Rescued farm animals get second chance through Ohio sanctuary
CLEVELAND - It’s one of the largest farm animal sanctuaries in the country, and it’s right here in Northeast Ohio.
“It started by accident, like a lot of careers I think,” said Annette Fisher.
Annette is the founder of Happy Trails Farm Animal Sanctuary. Fisher’s “accidental career,” led to the creation of the special farm in Ravenna.
Happy Trails rescues and rehabilitates abused and neglected horses, as well as other farm animals.
“If you look across the United States there are very, very few animal sanctuaries doing this combination,” she said. “When it involves horses, goats, pigs, sheep, chickens, the Humane Societies aren’t set up to take any of them.”
But Annette’s farm is, and she said it all started with a rescued pot-bellied pig.
“All started with Janice the pig. It just got us thinking what are other people doing in Ohio when they come across animal abuse and neglect situations.”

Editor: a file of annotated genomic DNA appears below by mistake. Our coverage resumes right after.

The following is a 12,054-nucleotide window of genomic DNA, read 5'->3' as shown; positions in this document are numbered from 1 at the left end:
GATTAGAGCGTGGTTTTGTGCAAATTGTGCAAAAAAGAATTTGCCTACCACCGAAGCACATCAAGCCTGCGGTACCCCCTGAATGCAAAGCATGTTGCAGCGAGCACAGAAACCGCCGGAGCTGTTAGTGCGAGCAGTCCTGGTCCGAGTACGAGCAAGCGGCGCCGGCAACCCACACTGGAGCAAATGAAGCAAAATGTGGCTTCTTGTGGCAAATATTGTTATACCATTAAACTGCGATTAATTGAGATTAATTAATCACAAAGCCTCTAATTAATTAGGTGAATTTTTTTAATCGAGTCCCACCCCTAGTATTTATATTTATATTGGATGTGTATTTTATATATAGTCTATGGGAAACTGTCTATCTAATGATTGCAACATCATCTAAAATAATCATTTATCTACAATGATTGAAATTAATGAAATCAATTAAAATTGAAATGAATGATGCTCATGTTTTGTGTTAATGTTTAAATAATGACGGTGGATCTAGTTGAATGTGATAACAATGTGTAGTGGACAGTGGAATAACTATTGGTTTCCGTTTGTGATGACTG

The nearly 10-acre farm can hold up to 150 animals, with the goal to rehabilitate each animal and find them a good home.
“We not only adopt out locally, but across the United States.”
In its 13 years, Happy Trails Farm Animal Sanctuary has helped rescue more than 3,000 animals. Fisher says there is an incredible need for the services Happy Trails provides.
The Animal Sanctuary, a non-profit, relies on donations and volunteers to keep the work here going.
Speakeasy still exists in Ohio City
“January 16th they actually did pass the National Prohibition Act, or Volstead act as it’s formally known,” said Adam Gullett, the Front of House Manager at McNulty's Speakeasy in Ohio City.
It was 94 years ago that the United States prohibited the making and selling of alcohol. But, that doesn’t mean it stopped.
"They were still going to have their saloons. They were just going to keep it underground," said Gullett.
McNulty's Speakeasy, was likely one of them. There used to be a speakeasy down in the basement, and now McNulty's is paying homage.
"There’s a chandelier at the top of the stairs in Bier Market. On the weekends, we flip the chandelier on, and that’s kind of the cue that we’re open,” Gullett said.
There’s no advertising here. It’s by word of mouth, just like the real speakeasy. So, why not celebrate prohibition.. by raising a glass!
"Clearly in hindsight, the experiment that some called prohibition was more or less a failure," Gullet said.
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